Who is John Mulvihill?

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Search Google for John Mulvihill and the first three results are a former Irish Labour Party politician, a horse racing jockey, and the Director of Marketing Services at the VML Foundation, whatever that is.

In fact, you have to go to the bottom of page four until you get a hit for John Mulvihill the rugby coach, and that is a four-line story from 2012 about how he was set to become Western Force head coach for the 2013 season. Interestingly, there is no evidence that he ever took up that post.

The story of 51-year-old John Shane Mulvihill is a little-known one on these shores, but as he is now going to be the man to take over from Danny Wilson come the end of the season, we may as well start getting to know him.

danny-wilson
Danny Wilson will leave at the end of the season

As a player, Mulvihill was a handy fly-half in his day. Coming through the ranks of the Queensland Rugby Union setup at a time when Michael Lynagh was the incumbent 10, he was capped by Australia Under-21 and would go on to captain his home state, also playing for New South Wales.

With his playing career coming to an end in 1998, Mulvihill went overseas for the first time in his career, joining Navan RFC in Leinster as player/coach. With the team building multi-million pound facilities off-the-field, the Australian led the team to the Leinster League Division One title, and two Provincial Towns Cups during his stay in Ireland.

Heading back to Australia in 2003, Mulvihill returned to education, which he had done alongside rugby in the pre-professional era, combining his role at The Southport School in Queensland, with a position at the Queensland Regional Rugby College and the Gold Coast Breakers.

It was while with the Breakers that Mulvihill teamed up with former Cardiff and Wales coach Alec Evans, and together they steered the side to Queensland Rugby Union Premiership glory in 2004.

Alec Evans Cardiff
Alec Evans was Cardiff coach between 1992 and 1995

On the back of that, Mulvihill took up a new full-time post in Western Australia, as what would become the Western Force was formed, based out of Perth in time for the 2006 Super Rugby tournament. Working under former New Zealand coach John Mitchell, Mulvihill had responsibility for the backs, as well as lending a hand on the rugby development side.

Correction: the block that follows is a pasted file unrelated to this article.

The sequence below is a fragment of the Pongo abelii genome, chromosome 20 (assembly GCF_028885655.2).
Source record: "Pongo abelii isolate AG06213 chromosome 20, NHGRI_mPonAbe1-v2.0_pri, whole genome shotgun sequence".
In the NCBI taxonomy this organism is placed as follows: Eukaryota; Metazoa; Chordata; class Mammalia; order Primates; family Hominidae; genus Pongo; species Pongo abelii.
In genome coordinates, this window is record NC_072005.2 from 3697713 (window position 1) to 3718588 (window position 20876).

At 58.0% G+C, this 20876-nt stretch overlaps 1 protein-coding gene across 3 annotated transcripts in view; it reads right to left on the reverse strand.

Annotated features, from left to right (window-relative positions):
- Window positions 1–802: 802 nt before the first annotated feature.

In his time in Western Australia he helped turn the Force into a solid mid-table team, after they finished resolutely bottom of the league at the end of their first season. Two eight-placed and a seventh-place finish would follow, at a time when Super Rugby was all one league made up of 14 teams.

Credited with discovering James O’Connor, Mulvihill was on the coaching staff for over 52 Super Rugby games with the Western Force as they scored 1074 points at an average of just over 20 a game.

He was also the head coach of Perth Spirit in the Australian Rugby Championship’s solo season, before the National Rugby Championship formed a few years later.

He led the Spirit to a semi-final in that competition, coaching a side that included future Wallabies Cameron Shepherd, Nick Cummins, David Pocock and Scott Fardy, before he moved on to pastures new from the Force after the 2009 season.

Specifically Japanese pastures, in a role with the rugby team of Mitsubishi Heavy Industries based in Tokyo, the same side that Shane Williams played for in his Asian stint.

Shane Williams Japan
Shane Williams during his stint in Japan

In two seasons with the DynaBoars, Mulvihill led them to back-to-back third place finishes in the Top East League, the then second tier of Japanese rugby. Unfortunately it was only the top two teams that won the chance to go for promotion, and Mitsubishi missed out by eight points in the first season, and an agonising three in the second.

Mulvihill himself wasn’t going to be tied down in tier two though, taking up a coaching job with Kintetsu Liners in the Japanese Top League in time for the 2011/12 season.

In six seasons with the Liners, Mulvihill would help them to qualify for the All-Japan Rugby Football Championship play-offs on five occasions, that being the prestigious end of season game that also doubles as a title play-off for the Top League.

During that time Kintetsu played 63 games, scoring an average of nearly 32 points per game, in an impressive show of consistency that lasted until Mulvihill’s final season with the Liners, where they narrowly avoided relegation by winning a play-off with a team from the second division.

After that he was recruited by the Honda Heat, based in Suzuka, for the most recent Top Challenge League season after they themselves had been relegated from the Top League.

John Mulvihill Western Force
John Mulvihill has spent the last nine seasons in Japan

Working under head coach Danny Lee, formerly of the Dragons, they steered the Heat to an unbeaten season winning 10 of 10 games, with Mulvihill’s attack scoring a whopping 706 points. An average of 70 points a game, and a full compliment of try bonus points as Honda returned to the Top League, in place of bottom-placed Kintetsu Liners as it turned out.

Now, though, John Mulvihill will move back up to the Northern Hemisphere, where his coaching career began way back with Navan RFC.

A man who has experienced rugby cultures in Ireland, Australia and Japan, Mulvihill has certainly served a long apprenticeship as an assistant coach. Hopefully the contacts built and the experience gained will leave him in good stead at Cardiff Blues.

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